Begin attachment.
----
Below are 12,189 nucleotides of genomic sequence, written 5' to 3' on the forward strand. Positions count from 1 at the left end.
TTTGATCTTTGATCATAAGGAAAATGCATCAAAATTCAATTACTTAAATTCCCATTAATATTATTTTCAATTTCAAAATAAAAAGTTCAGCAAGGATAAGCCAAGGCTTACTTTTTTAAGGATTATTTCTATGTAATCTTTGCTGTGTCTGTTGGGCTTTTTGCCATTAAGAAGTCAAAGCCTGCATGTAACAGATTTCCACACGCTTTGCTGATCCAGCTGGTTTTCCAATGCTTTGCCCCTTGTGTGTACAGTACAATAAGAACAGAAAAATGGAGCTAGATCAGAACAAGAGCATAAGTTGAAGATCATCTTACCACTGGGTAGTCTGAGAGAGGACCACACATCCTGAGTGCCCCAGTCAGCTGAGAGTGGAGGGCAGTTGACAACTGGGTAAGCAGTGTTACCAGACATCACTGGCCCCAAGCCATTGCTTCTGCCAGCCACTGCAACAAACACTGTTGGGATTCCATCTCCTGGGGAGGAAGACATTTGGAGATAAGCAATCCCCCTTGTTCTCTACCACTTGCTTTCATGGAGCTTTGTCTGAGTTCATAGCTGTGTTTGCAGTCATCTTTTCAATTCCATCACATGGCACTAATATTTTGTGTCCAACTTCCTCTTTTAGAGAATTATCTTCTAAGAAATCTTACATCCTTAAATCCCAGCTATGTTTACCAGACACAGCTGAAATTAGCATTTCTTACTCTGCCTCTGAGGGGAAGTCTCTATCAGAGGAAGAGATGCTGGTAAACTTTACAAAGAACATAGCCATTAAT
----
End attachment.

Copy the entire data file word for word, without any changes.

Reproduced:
Below are 12,189 nucleotides of genomic sequence, written 5' to 3' on the forward strand. Positions count from 1 at the left end.
TTTGATCTTTGATCATAAGGAAAATGCATCAAAATTCAATTACTTAAATTCCCATTAATATTATTTTCAATTTCAAAATAAAAAGTTCAGCAAGGATAAGCCAAGGCTTACTTTTTTAAGGATTATTTCTATGTAATCTTTGCTGTGTCTGTTGGGCTTTTTGCCATTAAGAAGTCAAAGCCTGCATGTAACAGATTTCCACACGCTTTGCTGATCCAGCTGGTTTTCCAATGCTTTGCCCCTTGTGTGTACAGTACAATAAGAACAGAAAAATGGAGCTAGATCAGAACAAGAGCATAAGTTGAAGATCATCTTACCACTGGGTAGTCTGAGAGAGGACCACACATCCTGAGTGCCCCAGTCAGCTGAGAGTGGAGGGCAGTTGACAACTGGGTAAGCAGTGTTACCAGACATCACTGGCCCCAAGCCATTGCTTCTGCCAGCCACTGCAACAAACACTGTTGGGATTCCATCTCCTGGGGAGGAAGACATTTGGAGATAAGCAATCCCCCTTGTTCTCTACCACTTGCTTTCATGGAGCTTTGTCTGAGTTCATAGCTGTGTTTGCAGTCATCTTTTCAATTCCATCACATGGCACTAATATTTTGTGTCCAACTTCCTCTTTTAGAGAATTATCTTCTAAGAAATCTTACATCCTTAAATCCCAGCTATGTTTACCAGACACAGCTGAAATTAGCATTTCTTACTCTGCCTCTGAGGGGAAGTCTCTATCAGAGGAAGAGATGCTGGTAAACTTTACAAAGAACATAGCCATTAAT